Goforth suggested in a press release earlier this week that SPEEA may use Boeing’s global partners to push the company into compliance with the union’s demands.

“Boeing’s global supply network creates a thousand possible chokepoints that can be leveraged if these negotiations don’t result in a contract that honors the contributions of SPEEA members to Boeing’s success,” Goforth said.

A second strike would further delay the first flight and delivery of the 787, a plane that has roughly 900 orders. Boeing already reported a 38 percent drop in its third-quarter earnings, caused partially by the strike. An engineers strike also would disrupt the progress on other Boeing jets such as its 777 Freighter and 747-8.

Talk to us

More in Herald Business Journal

Jonnathan Yepez Carino speaks with Auliilani De La Cruz’s class about financial literacy during a presentation at Mariner High on Wednesday, May 31, 2023, in Everett, Washington. (Ryan Berry / The Herald)
Extra credit for financial literacy: Bankers teach kids the basics

From building credit to applying for a loan — these execs offer money management advice for students and adults.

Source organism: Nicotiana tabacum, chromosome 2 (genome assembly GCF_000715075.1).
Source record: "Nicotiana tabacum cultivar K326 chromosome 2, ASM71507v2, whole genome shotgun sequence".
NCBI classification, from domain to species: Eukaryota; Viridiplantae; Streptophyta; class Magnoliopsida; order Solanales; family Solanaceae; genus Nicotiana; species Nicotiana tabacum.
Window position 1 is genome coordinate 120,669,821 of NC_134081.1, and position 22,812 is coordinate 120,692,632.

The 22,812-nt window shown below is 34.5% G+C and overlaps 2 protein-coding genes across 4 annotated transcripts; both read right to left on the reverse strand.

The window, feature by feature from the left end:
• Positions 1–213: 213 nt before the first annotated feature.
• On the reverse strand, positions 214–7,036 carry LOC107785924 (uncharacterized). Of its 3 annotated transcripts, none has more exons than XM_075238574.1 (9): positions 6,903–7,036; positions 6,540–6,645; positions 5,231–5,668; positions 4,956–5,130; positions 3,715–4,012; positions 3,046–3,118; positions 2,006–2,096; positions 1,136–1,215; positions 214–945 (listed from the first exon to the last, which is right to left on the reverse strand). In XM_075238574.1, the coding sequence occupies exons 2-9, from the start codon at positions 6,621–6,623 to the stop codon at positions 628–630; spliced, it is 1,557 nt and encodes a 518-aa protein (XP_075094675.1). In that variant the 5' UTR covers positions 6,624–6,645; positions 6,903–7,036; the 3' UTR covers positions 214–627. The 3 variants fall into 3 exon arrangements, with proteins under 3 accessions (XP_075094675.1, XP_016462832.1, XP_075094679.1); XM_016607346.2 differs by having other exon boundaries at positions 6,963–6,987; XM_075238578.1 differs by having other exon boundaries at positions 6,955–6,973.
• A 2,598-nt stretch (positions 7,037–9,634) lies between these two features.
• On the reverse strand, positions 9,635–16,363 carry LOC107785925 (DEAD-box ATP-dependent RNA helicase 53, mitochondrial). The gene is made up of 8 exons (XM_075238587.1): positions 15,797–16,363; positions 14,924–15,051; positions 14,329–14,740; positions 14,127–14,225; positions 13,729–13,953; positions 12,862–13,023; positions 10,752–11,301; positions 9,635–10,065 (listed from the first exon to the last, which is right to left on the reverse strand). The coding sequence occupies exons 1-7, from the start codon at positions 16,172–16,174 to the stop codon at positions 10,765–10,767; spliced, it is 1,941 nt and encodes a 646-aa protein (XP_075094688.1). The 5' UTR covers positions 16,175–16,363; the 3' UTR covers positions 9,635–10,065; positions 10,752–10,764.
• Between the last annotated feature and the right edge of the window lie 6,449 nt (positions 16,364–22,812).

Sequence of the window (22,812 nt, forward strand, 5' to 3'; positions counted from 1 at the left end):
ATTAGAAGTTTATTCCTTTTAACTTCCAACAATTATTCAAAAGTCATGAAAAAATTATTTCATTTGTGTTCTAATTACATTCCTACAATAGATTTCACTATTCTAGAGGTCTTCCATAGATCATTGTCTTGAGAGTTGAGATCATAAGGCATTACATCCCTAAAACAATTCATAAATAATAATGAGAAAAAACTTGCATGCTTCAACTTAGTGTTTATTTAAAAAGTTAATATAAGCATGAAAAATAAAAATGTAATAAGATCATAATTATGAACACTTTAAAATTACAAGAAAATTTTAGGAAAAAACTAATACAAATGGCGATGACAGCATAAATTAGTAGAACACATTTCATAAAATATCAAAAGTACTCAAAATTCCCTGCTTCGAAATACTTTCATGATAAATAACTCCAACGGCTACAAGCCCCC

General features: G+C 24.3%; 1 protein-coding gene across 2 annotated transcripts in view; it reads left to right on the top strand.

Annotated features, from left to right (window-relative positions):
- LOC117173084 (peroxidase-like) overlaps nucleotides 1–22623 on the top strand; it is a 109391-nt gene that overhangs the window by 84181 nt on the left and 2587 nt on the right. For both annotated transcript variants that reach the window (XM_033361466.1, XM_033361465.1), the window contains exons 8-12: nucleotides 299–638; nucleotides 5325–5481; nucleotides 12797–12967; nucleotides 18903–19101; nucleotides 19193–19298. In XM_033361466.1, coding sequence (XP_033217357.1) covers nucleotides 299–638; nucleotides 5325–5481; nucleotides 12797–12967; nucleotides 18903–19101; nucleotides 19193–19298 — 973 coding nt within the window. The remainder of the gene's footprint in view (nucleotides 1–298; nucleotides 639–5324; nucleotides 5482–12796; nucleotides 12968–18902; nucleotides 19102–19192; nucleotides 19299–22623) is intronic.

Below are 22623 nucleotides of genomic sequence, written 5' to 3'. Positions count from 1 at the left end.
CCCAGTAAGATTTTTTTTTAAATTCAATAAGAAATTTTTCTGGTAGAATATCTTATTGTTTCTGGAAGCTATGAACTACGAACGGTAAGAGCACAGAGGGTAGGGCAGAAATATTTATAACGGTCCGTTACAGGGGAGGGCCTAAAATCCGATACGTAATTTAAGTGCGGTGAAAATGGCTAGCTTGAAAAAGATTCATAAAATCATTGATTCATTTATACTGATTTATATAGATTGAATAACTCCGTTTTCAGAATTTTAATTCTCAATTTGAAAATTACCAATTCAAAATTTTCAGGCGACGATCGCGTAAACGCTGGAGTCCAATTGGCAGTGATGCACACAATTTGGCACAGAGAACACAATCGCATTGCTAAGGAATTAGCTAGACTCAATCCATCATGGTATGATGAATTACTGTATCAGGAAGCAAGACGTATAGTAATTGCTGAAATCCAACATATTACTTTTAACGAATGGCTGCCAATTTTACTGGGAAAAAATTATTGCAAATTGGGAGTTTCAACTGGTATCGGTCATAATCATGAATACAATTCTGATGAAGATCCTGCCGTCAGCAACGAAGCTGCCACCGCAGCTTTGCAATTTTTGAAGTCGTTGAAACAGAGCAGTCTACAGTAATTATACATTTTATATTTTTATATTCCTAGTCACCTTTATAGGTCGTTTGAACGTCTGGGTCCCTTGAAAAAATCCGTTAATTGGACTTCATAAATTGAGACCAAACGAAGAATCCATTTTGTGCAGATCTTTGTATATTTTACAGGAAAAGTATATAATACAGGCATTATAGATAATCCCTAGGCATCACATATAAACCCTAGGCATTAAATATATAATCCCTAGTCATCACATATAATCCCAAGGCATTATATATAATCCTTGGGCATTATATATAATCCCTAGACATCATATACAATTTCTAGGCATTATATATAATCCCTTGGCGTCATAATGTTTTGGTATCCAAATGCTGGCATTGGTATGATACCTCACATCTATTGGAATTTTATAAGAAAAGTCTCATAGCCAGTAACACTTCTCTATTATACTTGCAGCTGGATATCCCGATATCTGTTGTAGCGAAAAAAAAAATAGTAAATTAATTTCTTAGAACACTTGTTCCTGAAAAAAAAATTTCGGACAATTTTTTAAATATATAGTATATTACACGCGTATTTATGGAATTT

The 214-foot tall cranes work to unload their first cargo shipments at South Terminal at the Port of Everett on Thursday, April 8, 2021 in Everett, Wa. (Olivia Vanni / The Herald)
Business Briefly: Port of Everett named Job Creator of the Year

Zap Energy receives $5 million for fusion energy plant and Kenmore Air offering flight from Everett to Victoria.

Rachel Daniels makes a salami rose during a Charcuterie 101 Workshop at Machias Meadows in Snohomish, Washington on Sunday, May 7, 2023. (Annie Barker / The Herald)
Snack queens share secrets to piecing together party platters that wow

Caterers Rachel Daniels and Mallori Rojas specialize in curating charcuterie boards. Here’s how they make their magic.

Michelle LeFevre and her Bernese mountain dog Kona sit in the shade in front of Kona’s Pond outside their home Wednesday, May 10, 2023, in Camano, Washington. LeFevre, a retired teacher, wrote the children’s book “On Kona’s Pond” which centers on her pup and the other creatures that call the pond home. LeFevre’s sister, Susan Cousineau McGough, illustrated the book with watercolor renditions of Kona and the pond. (Ryan Berry / The Herald)
Life ain’t so ruff ‘On Kona’s Pond’

A retired Camano Island teacher’s new children’s book, “On Kona’s Pond,” tells the story of her dog and his wild friends.

FILE - A Boeing 737 Max jet prepares to land at Boeing Field following a test flight in Seattle, Sept. 30, 2020. Boeing said Tuesday, Jan. 10, 2023, that it took more than 200 net orders for passenger airplanes in December and finished 2022 with its best year since 2018, which was before two deadly crashes involving its 737 Max jet and a pandemic that choked off demand for new planes. (AP Photo/Elaine Thompson, File)